Abstract P392: Exome Sequencing From Extreme Responders to Aspirin Identifies a Novel Variant Associated With Platelet Aggregation
Platelet dysregulation is integral in the formation of thrombi, and abnormal thrombus formation may ultimately lead to myocardial infarctions or stroke. Thus platelets, and more specifically platelet activation and aggregation pathways, are prime targets for intervention. Aspirin or Dual Anti-Platelet Therapy with Aspirin and Clopidogrel (DAPT) is often prescribed for primary and secondary prevention of cardiovascular events, however, these treatments often fail to significantly reduce thrombi formation in a large percentage of patients. Recent studies indicate that platelet aggregation response is highly heritable. To identify novel variants that may have a significant impact on platelet aggregation, we conducted whole exome sequencing and follow-up DNA genotyping on a cohort of Old Order Amish subjects with well tracked family histories and platelet response phenotypes. 30 individuals from the extremes of collagen-mediated platelet aggregation response to aspirin were analyzed to identify variants enriched in the high or low responders. One of the top hits in this analysis was rs17834991, a synonymous variant in the SVIL gene enriched in the high aspirin response group that has not previously been associated with platelet aggregation. The SVIL gene encodes two proteins: a muscle-specific isoform, Archvillin, as well as a ubiquitous form, Supervillin, that is expressed in platelets. In a previous study, mutations in SVIL were found to be associated with inhibition of platelet aggregation under shear stress conditions.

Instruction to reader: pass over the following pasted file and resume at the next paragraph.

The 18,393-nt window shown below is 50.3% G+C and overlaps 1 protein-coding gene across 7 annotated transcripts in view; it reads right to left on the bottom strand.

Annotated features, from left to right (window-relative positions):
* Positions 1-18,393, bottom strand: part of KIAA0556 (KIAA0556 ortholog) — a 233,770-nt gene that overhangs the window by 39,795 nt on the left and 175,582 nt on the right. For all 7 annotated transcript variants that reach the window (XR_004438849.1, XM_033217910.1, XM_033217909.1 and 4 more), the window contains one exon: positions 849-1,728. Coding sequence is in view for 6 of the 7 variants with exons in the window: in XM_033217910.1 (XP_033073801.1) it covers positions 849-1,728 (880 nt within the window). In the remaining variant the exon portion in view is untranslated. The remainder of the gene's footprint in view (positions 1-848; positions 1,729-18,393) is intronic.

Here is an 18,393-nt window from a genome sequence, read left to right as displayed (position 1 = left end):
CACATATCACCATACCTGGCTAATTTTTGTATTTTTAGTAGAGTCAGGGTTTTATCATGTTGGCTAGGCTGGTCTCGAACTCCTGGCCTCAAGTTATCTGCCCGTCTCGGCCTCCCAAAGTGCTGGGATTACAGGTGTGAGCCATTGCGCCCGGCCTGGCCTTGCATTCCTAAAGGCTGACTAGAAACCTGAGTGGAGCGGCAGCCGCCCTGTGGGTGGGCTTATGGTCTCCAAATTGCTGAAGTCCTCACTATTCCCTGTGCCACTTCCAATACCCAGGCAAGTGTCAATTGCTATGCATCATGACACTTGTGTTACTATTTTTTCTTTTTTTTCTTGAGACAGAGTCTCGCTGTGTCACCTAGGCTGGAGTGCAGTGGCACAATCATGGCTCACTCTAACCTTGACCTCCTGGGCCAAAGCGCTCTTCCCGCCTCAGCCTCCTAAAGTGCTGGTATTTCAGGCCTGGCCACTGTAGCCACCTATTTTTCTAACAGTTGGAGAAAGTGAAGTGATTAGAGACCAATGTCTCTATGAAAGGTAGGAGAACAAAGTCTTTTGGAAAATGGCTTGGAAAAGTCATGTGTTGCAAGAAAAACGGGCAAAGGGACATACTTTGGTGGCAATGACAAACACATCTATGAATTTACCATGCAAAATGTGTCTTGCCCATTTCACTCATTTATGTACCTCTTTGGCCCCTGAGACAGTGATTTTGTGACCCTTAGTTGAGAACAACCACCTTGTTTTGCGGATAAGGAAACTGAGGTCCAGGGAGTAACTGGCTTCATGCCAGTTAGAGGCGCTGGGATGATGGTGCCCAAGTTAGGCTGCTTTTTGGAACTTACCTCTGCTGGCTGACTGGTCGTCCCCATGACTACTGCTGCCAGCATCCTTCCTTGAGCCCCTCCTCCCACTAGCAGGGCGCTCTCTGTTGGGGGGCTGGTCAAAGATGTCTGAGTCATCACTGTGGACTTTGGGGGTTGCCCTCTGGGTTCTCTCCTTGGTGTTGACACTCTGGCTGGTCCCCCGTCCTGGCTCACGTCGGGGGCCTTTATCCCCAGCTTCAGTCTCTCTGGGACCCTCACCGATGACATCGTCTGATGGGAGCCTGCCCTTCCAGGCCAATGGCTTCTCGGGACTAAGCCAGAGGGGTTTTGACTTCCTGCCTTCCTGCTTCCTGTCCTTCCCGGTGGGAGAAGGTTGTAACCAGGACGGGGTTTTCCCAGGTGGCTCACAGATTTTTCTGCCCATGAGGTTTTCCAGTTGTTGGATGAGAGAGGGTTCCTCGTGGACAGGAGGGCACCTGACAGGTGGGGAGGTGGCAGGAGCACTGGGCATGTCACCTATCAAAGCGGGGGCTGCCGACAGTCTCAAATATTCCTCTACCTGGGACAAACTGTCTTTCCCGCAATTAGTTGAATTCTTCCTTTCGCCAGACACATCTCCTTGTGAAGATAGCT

To follow up our initial findings, we genotyped rs17834991 in 851 healthy Amish individuals with platelet aggregation measured before and after a two-week 81mg/day Aspirin intervention from our HAPI dataset. An additional 661 Amish subjects with platelet aggregation measured before and after 1 week of Clopidogrel treatment, and following one 81mg dose of Aspirin plus Clopidogrel from our PAPI cohort were genotyped. We then conducted a multivariable linear regression controlling for age, sex, BMI, and two known effectors of platelet aggregation: CYP2C19*2 and rs12041331. Our findings indicate that rs17834991 is significantly associated with change in collagen-mediated aggregation with aspirin in whole blood (p=4.8x10-4), as well as lag time until maximum aggregation with collagen post aspirin (1.6x10-3) in whole blood. Additional associations were identified with collagen mediated aggregation in PRP, the strongest being change in lag time in post DAPT vs post Clopidogrel-alone samples (6.59x10-5). These findings suggest that SVIL variant rs17834991 significantly alters platelet response following Aspirin and DAPT treatment. Taken with previous findings, SVIL may not only play a role in platelet function but may also impact anti-platelet intervention. Further studies are warranted to elucidate its potential impact on cardiovascular disease.
Author Disclosures: J. Backman: None. B. Ning: None. W. Lou: None. J. Perry: None. L. Shi: None. A. Shuldiner: A. Employment; Significant; Regeneron Pharmaceuticals, Inc. L. Yerges-Armstrong: B. Research Grant; Significant; NIH K01 HL116770.
- © 2015 by American Heart Association, Inc.